Nevada Academy of Physician Assistants

Nevada Legislative Update 4/17/19

Posted 12 months ago

NAPA Legislative Update


We’re past the halfway point of the 2019 legislative session. We also just hit the first major deadline, that being the April 12th deadline by which bills must pass out of their first committee or they die. Well, they never really die until session ends because there are always efforts to amend provisions from bills that failed to meet the April 12th deadline into bills that are still alive. 


The next big deadline is April 23rd, when bills must pass out of their house of origin, meaning Senate bills must pass that house and Assembly bills that house by then. Bills that have been granted waivers or exemptions, along with budget bills, don’t have to comply with those or future deadlines.


The legislative world of health care is broad, complex and affects many different areas, from providers and professional licensing boards to insurance and prescription drugs and all points in between.  Oh yeah, it’s political, too. The 2019 session has provided NAPA its first opportunity to be fully engaged, not just on legislation that directly or indirectly impacts PAs, but on other issues like public and behavioral health and Medicaid that establish NAPA and PAs in the legislative process and with other stakeholders. 


As for legislation we’re watching, here’s the rundown on where things stand.  The most important thing is to make sure the most recent version is what’s being reviewed, particularly amendments that have been proposed or already rolled into a bill. It’s very rare for a bill to make it to the Governor’s desk without having been amended in some way.  In fact, it’s not uncommon for bills to be gutted completely and replaced with brand new language. It’s impossible to overstate how important it is to be sure it’s the latest and greatest versions –  and amendments – that are reviewed.


So, here’s where things stand on priority legislation:


Assembly Bill 328: This was the PA omnibus bill, one that would have removed the supervisory agreement PAs must have in order to practice, modernized the licensing process for PAs, and allowed PAs to sign, certify, stamp, etc., in lieu of a physician. It was not heard for a couple of reasons: the signature authority would be in another bill (AB147), and removing the supervisory agreement was viewed as independent practice; legislators and certain other stakeholders weren’t on board with that.  Therefore, AB328 did not meet the April 12th deadline and no further action is allowed.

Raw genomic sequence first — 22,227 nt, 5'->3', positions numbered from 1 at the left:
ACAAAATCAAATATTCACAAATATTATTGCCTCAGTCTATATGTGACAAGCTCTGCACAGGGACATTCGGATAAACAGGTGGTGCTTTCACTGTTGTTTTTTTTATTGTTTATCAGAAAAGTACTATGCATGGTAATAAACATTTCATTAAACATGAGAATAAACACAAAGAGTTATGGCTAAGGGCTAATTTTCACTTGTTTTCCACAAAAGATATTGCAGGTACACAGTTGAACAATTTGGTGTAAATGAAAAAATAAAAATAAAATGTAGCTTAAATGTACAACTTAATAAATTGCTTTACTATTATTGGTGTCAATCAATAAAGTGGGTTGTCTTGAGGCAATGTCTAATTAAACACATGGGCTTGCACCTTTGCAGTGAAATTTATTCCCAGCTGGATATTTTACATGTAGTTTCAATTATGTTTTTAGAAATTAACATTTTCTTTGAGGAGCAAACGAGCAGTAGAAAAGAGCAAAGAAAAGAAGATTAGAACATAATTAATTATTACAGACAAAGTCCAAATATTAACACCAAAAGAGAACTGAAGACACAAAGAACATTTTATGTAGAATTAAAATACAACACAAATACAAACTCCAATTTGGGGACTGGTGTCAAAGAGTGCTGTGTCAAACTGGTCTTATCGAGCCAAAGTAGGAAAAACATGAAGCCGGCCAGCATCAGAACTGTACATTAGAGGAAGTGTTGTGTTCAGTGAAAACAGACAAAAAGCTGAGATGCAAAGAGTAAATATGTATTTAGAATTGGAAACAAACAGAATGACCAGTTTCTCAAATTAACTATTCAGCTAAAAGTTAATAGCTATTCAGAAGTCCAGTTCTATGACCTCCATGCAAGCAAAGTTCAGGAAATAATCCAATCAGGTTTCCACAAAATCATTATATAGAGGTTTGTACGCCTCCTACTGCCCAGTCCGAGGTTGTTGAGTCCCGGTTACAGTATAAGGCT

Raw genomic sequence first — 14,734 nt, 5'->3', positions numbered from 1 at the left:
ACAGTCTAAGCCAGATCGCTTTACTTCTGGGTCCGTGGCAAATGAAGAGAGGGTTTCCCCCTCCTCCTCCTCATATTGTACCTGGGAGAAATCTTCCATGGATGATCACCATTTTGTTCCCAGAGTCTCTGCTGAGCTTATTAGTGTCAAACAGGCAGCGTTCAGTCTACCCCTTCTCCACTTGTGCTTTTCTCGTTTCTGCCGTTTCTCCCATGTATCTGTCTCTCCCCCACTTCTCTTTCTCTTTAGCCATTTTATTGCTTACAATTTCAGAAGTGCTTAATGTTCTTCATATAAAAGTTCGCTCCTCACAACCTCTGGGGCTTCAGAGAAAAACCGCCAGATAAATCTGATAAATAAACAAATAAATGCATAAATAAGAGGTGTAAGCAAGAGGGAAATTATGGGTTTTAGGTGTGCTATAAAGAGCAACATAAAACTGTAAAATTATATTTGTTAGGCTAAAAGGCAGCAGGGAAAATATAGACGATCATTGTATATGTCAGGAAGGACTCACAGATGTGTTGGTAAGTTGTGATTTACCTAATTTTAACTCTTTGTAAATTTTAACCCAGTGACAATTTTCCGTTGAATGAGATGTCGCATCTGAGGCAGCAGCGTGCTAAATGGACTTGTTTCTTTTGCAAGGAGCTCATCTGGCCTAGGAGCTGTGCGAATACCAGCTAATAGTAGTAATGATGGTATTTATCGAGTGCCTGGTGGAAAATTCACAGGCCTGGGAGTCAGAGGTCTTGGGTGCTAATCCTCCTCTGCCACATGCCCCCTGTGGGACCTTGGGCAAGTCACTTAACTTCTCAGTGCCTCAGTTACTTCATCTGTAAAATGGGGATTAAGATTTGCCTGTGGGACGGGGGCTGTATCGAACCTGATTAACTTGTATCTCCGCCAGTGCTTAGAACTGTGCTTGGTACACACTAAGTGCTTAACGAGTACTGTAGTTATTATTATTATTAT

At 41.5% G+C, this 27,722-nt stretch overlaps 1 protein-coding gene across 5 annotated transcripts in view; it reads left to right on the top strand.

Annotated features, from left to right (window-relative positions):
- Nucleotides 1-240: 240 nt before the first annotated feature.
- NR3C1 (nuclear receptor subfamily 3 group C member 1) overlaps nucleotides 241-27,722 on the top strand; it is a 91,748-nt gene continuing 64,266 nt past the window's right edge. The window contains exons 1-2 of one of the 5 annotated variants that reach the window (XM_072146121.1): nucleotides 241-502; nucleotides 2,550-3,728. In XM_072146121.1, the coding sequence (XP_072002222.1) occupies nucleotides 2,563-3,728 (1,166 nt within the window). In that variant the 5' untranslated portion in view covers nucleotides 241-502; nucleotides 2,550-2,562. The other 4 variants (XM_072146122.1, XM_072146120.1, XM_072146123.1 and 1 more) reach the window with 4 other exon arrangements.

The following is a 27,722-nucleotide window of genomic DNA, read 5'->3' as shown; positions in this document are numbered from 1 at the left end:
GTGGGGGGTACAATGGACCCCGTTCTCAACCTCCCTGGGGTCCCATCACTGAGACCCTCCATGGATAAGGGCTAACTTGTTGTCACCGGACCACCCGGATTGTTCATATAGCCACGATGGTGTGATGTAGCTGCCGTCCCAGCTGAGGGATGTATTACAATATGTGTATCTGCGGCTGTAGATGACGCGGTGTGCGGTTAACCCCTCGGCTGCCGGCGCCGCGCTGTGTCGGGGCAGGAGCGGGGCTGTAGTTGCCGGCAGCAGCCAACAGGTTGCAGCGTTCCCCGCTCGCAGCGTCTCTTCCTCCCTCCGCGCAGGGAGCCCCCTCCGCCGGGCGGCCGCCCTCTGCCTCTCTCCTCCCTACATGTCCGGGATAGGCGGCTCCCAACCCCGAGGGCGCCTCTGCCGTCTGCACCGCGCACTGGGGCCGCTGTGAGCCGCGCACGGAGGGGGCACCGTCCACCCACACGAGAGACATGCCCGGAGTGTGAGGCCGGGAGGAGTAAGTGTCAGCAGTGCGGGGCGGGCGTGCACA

Assembly Bill 147: This bill has the signature authority provisions in it, although not as expansive as we’d have liked nor the same as what APRNs got last session. The bill passed the Assembly by a unanimous vote and will be heard in the Senate Health and Human Services committee on April 15th at 4 pm.


Senate Bill 271: Although this is a bill about PAs, the original bill was not favorable to PAs. It has been fairly heavily amended and was voted out of the Senate Commerce and Labor committee on a unanimous vote.  However, there were concerns expressed by Democrats, mainly their desire to see in statute a specific number of PAs a physician can supervise.  Another concern for PAs is the opposition of the licensing boards to add a PA to their board in a voting capacity. On the positive side, all of the licensing modernization provisions from AB328 are included in the conceptual amendment, along with other requests made by NAPA. How well those requests are reflected won’t be known until the specific amendment language is provided (the amendment was presented conceptually). Some fine tuning may be required. There are other concerns in the bill outside of PA issues that may or may not get resolved. There’s also speculation SB271 will die and rolled into broader legislation on occupational licensing boards in SB128. The next step for SB271 is a vote by the full Senate, at which time the amendment language will be available. The bottom line is the bill, even with the conceptual amendment, is far from a finished product and there will be future opportunities to provide input.